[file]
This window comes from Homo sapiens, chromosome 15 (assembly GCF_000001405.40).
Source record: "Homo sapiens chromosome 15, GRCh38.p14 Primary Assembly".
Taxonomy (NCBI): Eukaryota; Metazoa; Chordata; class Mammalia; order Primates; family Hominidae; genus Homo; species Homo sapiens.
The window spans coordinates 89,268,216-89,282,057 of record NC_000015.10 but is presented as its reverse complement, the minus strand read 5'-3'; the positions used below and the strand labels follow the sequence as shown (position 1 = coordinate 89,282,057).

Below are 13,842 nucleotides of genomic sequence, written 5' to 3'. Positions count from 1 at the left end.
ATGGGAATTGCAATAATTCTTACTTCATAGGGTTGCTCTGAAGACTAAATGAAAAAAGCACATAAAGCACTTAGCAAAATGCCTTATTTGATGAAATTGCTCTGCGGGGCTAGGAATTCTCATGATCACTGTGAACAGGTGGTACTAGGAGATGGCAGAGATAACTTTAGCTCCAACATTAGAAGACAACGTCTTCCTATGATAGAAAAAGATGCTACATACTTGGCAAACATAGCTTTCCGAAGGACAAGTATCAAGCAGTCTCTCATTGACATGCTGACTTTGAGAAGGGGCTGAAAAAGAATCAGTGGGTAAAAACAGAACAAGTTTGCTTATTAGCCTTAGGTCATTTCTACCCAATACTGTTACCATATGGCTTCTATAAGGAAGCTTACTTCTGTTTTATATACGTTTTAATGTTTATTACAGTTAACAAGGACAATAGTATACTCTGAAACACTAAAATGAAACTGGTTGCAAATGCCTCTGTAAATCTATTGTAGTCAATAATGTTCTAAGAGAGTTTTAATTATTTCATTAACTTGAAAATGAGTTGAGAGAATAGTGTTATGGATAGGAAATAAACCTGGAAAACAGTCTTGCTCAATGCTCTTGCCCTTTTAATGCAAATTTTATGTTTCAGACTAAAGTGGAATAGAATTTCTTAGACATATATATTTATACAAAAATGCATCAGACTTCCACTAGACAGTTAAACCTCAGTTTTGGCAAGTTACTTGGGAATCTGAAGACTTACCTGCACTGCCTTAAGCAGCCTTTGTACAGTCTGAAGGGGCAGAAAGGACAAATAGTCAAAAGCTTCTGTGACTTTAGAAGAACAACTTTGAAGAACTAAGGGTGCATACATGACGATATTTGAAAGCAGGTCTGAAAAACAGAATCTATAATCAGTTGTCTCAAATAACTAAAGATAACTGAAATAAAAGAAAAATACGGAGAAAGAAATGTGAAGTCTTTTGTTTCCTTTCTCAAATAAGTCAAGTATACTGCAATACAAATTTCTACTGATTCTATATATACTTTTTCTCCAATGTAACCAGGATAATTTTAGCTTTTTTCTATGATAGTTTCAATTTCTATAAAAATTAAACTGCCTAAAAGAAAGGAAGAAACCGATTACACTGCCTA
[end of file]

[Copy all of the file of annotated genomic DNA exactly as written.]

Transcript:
This window comes from Homo sapiens, chromosome 15 (assembly GCF_000001405.40).
Source record: "Homo sapiens chromosome 15, GRCh38.p14 Primary Assembly".
Taxonomy (NCBI): Eukaryota; Metazoa; Chordata; class Mammalia; order Primates; family Hominidae; genus Homo; species Homo sapiens.
The window spans coordinates 89,268,216-89,282,057 of record NC_000015.10 but is presented as its reverse complement, the minus strand read 5'-3'; the positions used below and the strand labels follow the sequence as shown (position 1 = coordinate 89,282,057).

Below are 13,842 nucleotides of genomic sequence, written 5' to 3'. Positions count from 1 at the left end.
ATGGGAATTGCAATAATTCTTACTTCATAGGGTTGCTCTGAAGACTAAATGAAAAAAGCACATAAAGCACTTAGCAAAATGCCTTATTTGATGAAATTGCTCTGCGGGGCTAGGAATTCTCATGATCACTGTGAACAGGTGGTACTAGGAGATGGCAGAGATAACTTTAGCTCCAACATTAGAAGACAACGTCTTCCTATGATAGAAAAAGATGCTACATACTTGGCAAACATAGCTTTCCGAAGGACAAGTATCAAGCAGTCTCTCATTGACATGCTGACTTTGAGAAGGGGCTGAAAAAGAATCAGTGGGTAAAAACAGAACAAGTTTGCTTATTAGCCTTAGGTCATTTCTACCCAATACTGTTACCATATGGCTTCTATAAGGAAGCTTACTTCTGTTTTATATACGTTTTAATGTTTATTACAGTTAACAAGGACAATAGTATACTCTGAAACACTAAAATGAAACTGGTTGCAAATGCCTCTGTAAATCTATTGTAGTCAATAATGTTCTAAGAGAGTTTTAATTATTTCATTAACTTGAAAATGAGTTGAGAGAATAGTGTTATGGATAGGAAATAAACCTGGAAAACAGTCTTGCTCAATGCTCTTGCCCTTTTAATGCAAATTTTATGTTTCAGACTAAAGTGGAATAGAATTTCTTAGACATATATATTTATACAAAAATGCATCAGACTTCCACTAGACAGTTAAACCTCAGTTTTGGCAAGTTACTTGGGAATCTGAAGACTTACCTGCACTGCCTTAAGCAGCCTTTGTACAGTCTGAAGGGGCAGAAAGGACAAATAGTCAAAAGCTTCTGTGACTTTAGAAGAACAACTTTGAAGAACTAAGGGTGCATACATGACGATATTTGAAAGCAGGTCTGAAAAACAGAATCTATAATCAGTTGTCTCAAATAACTAAAGATAACTGAAATAAAAGAAAAATACGGAGAAAGAAATGTGAAGTCTTTTGTTTCCTTTCTCAAATAAGTCAAGTATACTGCAATACAAATTTCTACTGATTCTATATATACTTTTTCTCCAATGTAACCAGGATAATTTTAGCTTTTTTCTATGATAGTTTCAATTTCTATAAAAATTAAACTGCCTAAAAGAAAGGAAGAAACCGATTACACTGCCTA